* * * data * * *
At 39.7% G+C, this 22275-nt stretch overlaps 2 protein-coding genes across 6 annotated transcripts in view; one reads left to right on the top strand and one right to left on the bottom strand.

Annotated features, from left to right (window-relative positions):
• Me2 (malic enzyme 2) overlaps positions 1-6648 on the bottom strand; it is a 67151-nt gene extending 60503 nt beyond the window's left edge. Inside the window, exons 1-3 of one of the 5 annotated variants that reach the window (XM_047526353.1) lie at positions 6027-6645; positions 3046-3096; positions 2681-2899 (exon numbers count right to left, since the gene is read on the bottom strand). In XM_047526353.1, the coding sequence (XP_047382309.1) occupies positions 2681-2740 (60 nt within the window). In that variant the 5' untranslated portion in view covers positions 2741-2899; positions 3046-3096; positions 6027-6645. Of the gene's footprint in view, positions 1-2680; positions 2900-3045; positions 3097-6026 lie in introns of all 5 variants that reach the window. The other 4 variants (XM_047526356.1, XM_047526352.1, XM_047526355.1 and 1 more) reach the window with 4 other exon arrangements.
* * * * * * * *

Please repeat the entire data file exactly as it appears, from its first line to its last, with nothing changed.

At 39.7% G+C, this 22275-nt stretch overlaps 2 protein-coding genes across 6 annotated transcripts in view; one reads left to right on the top strand and one right to left on the bottom strand.

Annotated features, from left to right (window-relative positions):
• Me2 (malic enzyme 2) overlaps positions 1-6648 on the bottom strand; it is a 67151-nt gene extending 60503 nt beyond the window's left edge. Inside the window, exons 1-3 of one of the 5 annotated variants that reach the window (XM_047526353.1) lie at positions 6027-6645; positions 3046-3096; positions 2681-2899 (exon numbers count right to left, since the gene is read on the bottom strand). In XM_047526353.1, the coding sequence (XP_047382309.1) occupies positions 2681-2740 (60 nt within the window). In that variant the 5' untranslated portion in view covers positions 2741-2899; positions 3046-3096; positions 6027-6645. Of the gene's footprint in view, positions 1-2680; positions 2900-3045; positions 3097-6026 lie in introns of all 5 variants that reach the window. The other 4 variants (XM_047526356.1, XM_047526352.1, XM_047526355.1 and 1 more) reach the window with 4 other exon arrangements.